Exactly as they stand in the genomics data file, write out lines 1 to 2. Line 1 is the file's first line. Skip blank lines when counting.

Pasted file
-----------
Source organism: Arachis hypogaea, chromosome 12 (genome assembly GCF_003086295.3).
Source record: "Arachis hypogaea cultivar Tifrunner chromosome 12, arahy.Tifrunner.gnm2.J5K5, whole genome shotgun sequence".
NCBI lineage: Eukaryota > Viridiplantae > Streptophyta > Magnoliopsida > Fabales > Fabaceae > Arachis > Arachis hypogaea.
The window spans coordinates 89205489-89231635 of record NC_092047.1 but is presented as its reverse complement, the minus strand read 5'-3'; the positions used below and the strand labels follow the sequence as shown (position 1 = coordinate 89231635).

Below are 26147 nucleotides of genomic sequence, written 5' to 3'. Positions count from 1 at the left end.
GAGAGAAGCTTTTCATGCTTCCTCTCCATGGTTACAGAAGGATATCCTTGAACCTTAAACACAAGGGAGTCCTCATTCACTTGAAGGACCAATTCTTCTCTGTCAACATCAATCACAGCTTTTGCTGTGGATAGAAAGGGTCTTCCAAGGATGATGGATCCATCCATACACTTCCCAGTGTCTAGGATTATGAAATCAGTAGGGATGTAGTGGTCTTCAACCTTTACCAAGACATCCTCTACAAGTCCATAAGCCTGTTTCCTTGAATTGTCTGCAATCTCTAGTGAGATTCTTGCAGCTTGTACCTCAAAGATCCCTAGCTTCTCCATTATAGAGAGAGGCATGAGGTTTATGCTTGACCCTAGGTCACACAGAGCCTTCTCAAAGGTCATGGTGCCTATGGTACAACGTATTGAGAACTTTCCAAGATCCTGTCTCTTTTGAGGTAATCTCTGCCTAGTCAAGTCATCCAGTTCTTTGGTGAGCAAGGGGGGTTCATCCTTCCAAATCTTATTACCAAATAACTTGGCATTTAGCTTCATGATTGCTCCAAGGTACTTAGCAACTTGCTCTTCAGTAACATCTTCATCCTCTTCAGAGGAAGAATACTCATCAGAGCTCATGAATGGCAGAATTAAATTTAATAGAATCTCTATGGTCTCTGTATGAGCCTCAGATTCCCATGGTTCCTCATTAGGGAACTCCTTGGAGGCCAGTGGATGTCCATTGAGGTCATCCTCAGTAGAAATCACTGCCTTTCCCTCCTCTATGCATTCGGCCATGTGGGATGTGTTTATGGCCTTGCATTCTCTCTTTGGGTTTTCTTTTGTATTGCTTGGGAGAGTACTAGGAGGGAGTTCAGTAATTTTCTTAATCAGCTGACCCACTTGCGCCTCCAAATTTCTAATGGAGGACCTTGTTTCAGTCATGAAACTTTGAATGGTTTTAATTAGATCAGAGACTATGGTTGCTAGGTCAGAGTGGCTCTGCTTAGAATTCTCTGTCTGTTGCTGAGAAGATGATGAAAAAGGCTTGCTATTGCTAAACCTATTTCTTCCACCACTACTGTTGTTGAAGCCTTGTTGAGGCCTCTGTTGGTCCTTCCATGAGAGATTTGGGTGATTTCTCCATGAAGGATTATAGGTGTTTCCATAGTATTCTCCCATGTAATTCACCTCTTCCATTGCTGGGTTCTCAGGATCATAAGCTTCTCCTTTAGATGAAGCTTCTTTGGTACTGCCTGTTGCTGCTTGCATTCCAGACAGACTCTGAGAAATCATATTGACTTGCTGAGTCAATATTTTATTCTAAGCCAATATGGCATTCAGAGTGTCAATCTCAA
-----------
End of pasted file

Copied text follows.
Source organism: Arachis hypogaea, chromosome 12 (genome assembly GCF_003086295.3).
Source record: "Arachis hypogaea cultivar Tifrunner chromosome 12, arahy.Tifrunner.gnm2.J5K5, whole genome shotgun sequence".